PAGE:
(90¡,0¡,0¡ for IR2 and ER2),rather than an ROM from an
individualÕs self-selected position with the arm at the side.
Descriptive statistics (mean,standard deviation [SD],percent-
age of maximum) were calculated across subjects for each
motion.Dependent variables included peak elevation of the
humerus in relation to the trunk and scapula in ßexion,scapular
plane abduction,and abduction and peak long-axis humeral IR
and ER.Symptomatic shoulder rotation values that did not
reach neutral were recorded as negative values.
The normative values used for the calculations of the per-
centage of maximum were the mean peak values from the
asymptomatic shoulder group data.Each symptomatic sub-
jectÕs peak values were expressed as a percentage of the
asymptomatic group data.Average percentages were then cal-
culated across subjects.Negative ROMvalues resulted in neg-
ative percentage values.Patterns of motion loss were deter-
mined from the percentage reduction numbers.
Subject demographics are in table 1.Nine of the 10 subjects
in both groups were women.The right shoulder was the in-
volved shoulder for 4 subjects.Means,SDs,and ranges across
all subjects with frozen shoulder for the 6 motions and total
long-axis rotation relative to the trunk and scapula are in table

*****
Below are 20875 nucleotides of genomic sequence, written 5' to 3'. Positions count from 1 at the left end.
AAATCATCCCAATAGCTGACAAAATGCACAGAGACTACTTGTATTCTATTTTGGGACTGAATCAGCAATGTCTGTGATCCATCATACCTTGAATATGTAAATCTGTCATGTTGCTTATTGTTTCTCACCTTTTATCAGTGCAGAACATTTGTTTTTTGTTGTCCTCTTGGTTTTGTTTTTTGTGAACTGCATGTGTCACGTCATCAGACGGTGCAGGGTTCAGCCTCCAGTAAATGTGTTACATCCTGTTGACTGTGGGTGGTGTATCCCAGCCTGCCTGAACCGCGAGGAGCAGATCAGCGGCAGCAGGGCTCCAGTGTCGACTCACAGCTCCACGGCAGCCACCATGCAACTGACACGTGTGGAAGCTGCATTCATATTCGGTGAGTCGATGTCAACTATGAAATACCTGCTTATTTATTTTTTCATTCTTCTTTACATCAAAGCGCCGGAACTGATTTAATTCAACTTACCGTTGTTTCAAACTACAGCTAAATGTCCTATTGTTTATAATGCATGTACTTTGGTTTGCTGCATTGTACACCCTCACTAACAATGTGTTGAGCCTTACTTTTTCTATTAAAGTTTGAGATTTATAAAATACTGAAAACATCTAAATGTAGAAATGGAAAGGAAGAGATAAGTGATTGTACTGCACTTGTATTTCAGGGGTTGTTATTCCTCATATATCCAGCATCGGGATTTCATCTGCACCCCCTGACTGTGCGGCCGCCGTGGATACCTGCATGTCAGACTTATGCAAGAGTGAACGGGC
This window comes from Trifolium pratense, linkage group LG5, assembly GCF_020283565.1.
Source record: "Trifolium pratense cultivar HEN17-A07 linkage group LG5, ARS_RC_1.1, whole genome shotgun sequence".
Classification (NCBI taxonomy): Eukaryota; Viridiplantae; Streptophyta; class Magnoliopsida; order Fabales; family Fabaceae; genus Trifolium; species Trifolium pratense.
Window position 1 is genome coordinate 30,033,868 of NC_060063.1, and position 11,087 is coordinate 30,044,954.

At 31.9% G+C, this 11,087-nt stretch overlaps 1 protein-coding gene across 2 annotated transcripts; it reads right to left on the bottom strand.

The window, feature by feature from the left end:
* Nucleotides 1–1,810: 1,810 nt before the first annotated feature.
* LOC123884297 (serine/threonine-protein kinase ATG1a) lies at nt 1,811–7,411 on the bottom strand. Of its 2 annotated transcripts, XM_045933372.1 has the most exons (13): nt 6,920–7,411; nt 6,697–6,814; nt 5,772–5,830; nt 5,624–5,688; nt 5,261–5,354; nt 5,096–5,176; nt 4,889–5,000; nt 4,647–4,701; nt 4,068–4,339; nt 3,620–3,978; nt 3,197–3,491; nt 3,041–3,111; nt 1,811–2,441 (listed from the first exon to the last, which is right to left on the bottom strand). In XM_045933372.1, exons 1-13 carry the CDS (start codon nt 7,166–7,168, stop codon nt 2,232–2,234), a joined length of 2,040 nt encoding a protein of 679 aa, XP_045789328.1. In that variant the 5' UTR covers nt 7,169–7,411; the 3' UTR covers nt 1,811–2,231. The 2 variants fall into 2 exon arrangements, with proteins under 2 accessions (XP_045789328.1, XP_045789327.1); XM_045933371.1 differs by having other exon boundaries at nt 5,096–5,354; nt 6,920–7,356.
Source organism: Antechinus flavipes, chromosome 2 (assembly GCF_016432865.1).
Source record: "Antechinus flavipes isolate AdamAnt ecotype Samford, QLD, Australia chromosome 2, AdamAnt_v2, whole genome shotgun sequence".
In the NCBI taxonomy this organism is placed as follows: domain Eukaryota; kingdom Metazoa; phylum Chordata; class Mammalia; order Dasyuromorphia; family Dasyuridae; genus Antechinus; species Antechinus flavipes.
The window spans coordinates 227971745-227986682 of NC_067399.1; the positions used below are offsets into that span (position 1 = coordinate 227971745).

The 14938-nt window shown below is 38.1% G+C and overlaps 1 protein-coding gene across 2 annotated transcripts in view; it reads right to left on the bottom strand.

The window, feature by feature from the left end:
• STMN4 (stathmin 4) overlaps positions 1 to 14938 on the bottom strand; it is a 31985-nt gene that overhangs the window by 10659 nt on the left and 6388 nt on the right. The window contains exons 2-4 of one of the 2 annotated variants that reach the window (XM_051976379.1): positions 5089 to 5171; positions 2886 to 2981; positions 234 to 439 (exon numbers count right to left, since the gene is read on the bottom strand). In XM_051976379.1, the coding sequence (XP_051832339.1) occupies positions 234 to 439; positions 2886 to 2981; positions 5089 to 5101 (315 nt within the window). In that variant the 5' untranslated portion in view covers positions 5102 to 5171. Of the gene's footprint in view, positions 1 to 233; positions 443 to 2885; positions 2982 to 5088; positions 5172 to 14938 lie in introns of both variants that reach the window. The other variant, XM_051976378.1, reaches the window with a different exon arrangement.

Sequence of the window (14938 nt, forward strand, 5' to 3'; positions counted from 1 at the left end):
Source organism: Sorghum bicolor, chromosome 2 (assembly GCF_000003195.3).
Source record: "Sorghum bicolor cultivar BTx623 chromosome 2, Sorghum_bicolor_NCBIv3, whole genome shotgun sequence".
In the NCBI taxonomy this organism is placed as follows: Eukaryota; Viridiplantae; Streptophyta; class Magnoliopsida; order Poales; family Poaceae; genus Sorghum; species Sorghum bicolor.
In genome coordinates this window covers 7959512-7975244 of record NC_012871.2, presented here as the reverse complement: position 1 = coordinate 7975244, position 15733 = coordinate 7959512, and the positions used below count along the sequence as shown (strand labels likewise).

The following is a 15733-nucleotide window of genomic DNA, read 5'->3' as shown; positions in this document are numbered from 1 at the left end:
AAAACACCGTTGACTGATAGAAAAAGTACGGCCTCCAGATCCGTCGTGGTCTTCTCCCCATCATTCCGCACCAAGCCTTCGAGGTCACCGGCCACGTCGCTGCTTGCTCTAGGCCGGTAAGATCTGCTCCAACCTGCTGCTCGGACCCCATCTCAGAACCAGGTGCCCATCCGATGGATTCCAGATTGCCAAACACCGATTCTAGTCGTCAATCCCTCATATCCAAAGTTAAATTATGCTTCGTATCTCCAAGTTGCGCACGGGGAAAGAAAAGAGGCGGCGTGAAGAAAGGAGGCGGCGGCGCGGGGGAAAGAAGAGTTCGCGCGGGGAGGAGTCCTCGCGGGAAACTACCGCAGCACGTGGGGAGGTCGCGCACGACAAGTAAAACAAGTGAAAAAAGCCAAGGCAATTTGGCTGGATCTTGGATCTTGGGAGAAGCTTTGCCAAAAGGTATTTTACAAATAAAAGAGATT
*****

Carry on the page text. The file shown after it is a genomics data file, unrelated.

2.In general,for elevation of the arm,the maximum ROM
progressively decreased for subjects from ßexion to scapular
plane abduction to coronal plane abduction.For ER,greater
range was generally available with the arm abducted than with
the arm at the side.For IR,however,the available ROM
decreased when the armwas abducted.The variability between
subjects was substantial,as noted by the range and SD values.
Additionally,IR1 was limited by contact with the trunk for all
asymptomatic and most symptomatic subjects.
Mean peak asymptomatic values and average percentages of
motion relative to asymptomatic controls are in table 3 for the
humerus relative to the trunk and scapula.The pattern of
humerus relative to trunk ROM restriction was dependent on
the test position for IR and ER (Þg 2).With the humerus
adducted to the subjectsÕsides,7 of 10 subjects demonstrated
the Cyriax
pattern of proposed capsular restriction ( Þg 2).
One subject showed IR most limited,followed by ER,followed
by abduction.One showed ER most limited,followed by IR,
followed by abduction.One showed abduction most limited,
followed by ER,followed by IR.With the humerus abducted as
close to 90¡ as possible,the predicted Cyriax
capsular pattern
Fig 1.Local coordinate systems for the thorax,scapula,and hu-
merus.NOTE.Trunk coordinate systems are aligned with the coro-
nal planes.Abbreviations:AC,acromioclavicular joint;AD/AB,ad-
duction/abduction;C7,spinous process of the C7 vertebrae;DR/UR,
downward/upward rotation;Flex/Ext,flexion/extension;IA,infe-
rior angle of the scapula;LE,lateral epicondyle;ME,medial epicon-